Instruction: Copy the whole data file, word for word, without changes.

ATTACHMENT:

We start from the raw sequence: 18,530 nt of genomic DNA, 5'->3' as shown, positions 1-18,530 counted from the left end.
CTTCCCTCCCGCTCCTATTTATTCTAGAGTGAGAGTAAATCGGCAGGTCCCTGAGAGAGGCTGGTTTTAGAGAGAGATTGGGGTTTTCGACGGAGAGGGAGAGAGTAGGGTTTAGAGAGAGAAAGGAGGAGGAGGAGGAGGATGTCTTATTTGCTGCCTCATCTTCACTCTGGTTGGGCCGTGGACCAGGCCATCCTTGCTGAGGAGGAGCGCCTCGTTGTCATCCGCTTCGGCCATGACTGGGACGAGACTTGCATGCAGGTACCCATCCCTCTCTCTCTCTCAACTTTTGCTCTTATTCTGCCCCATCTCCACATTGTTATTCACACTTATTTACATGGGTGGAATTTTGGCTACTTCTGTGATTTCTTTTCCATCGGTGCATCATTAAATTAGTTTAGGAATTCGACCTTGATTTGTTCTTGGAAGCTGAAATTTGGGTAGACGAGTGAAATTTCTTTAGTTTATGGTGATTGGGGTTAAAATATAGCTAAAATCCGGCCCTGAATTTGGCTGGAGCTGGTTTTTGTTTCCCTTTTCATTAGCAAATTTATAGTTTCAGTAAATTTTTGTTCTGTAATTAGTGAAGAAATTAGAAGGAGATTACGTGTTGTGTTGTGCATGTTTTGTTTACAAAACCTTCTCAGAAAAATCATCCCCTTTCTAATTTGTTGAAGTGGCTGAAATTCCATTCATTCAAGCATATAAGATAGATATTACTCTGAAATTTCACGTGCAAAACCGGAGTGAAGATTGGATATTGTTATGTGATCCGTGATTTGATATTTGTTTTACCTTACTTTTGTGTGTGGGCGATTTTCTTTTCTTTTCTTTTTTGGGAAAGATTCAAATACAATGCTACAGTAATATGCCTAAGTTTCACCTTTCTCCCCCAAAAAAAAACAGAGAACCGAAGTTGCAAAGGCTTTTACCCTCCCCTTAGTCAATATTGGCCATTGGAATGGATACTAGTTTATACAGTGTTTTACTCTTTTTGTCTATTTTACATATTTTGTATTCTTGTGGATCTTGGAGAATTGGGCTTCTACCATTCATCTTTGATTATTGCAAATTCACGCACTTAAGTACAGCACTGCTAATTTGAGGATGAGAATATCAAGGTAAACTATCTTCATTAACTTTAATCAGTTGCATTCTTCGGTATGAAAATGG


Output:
We start from the raw sequence: 18,530 nt of genomic DNA, 5'->3' as shown, positions 1-18,530 counted from the left end.
CTTCCCTCCCGCTCCTATTTATTCTAGAGTGAGAGTAAATCGGCAGGTCCCTGAGAGAGGCTGGTTTTAGAGAGAGATTGGGGTTTTCGACGGAGAGGGAGAGAGTAGGGTTTAGAGAGAGAAAGGAGGAGGAGGAGGAGGATGTCTTATTTGCTGCCTCATCTTCACTCTGGTTGGGCCGTGGACCAGGCCATCCTTGCTGAGGAGGAGCGCCTCGTTGTCATCCGCTTCGGCCATGACTGGGACGAGACTTGCATGCAGGTACCCATCCCTCTCTCTCTCTCAACTTTTGCTCTTATTCTGCCCCATCTCCACATTGTTATTCACACTTATTTACATGGGTGGAATTTTGGCTACTTCTGTGATTTCTTTTCCATCGGTGCATCATTAAATTAGTTTAGGAATTCGACCTTGATTTGTTCTTGGAAGCTGAAATTTGGGTAGACGAGTGAAATTTCTTTAGTTTATGGTGATTGGGGTTAAAATATAGCTAAAATCCGGCCCTGAATTTGGCTGGAGCTGGTTTTTGTTTCCCTTTTCATTAGCAAATTTATAGTTTCAGTAAATTTTTGTTCTGTAATTAGTGAAGAAATTAGAAGGAGATTACGTGTTGTGTTGTGCATGTTTTGTTTACAAAACCTTCTCAGAAAAATCATCCCCTTTCTAATTTGTTGAAGTGGCTGAAATTCCATTCATTCAAGCATATAAGATAGATATTACTCTGAAATTTCACGTGCAAAACCGGAGTGAAGATTGGATATTGTTATGTGATCCGTGATTTGATATTTGTTTTACCTTACTTTTGTGTGTGGGCGATTTTCTTTTCTTTTCTTTTTTGGGAAAGATTCAAATACAATGCTACAGTAATATGCCTAAGTTTCACCTTTCTCCCCCAAAAAAAAACAGAGAACCGAAGTTGCAAAGGCTTTTACCCTCCCCTTAGTCAATATTGGCCATTGGAATGGATACTAGTTTATACAGTGTTTTACTCTTTTTGTCTATTTTACATATTTTGTATTCTTGTGGATCTTGGAGAATTGGGCTTCTACCATTCATCTTTGATTATTGCAAATTCACGCACTTAAGTACAGCACTGCTAATTTGAGGATGAGAATATCAAGGTAAACTATCTTCATTAACTTTAATCAGTTGCATTCTTCGGTATGAAAATGG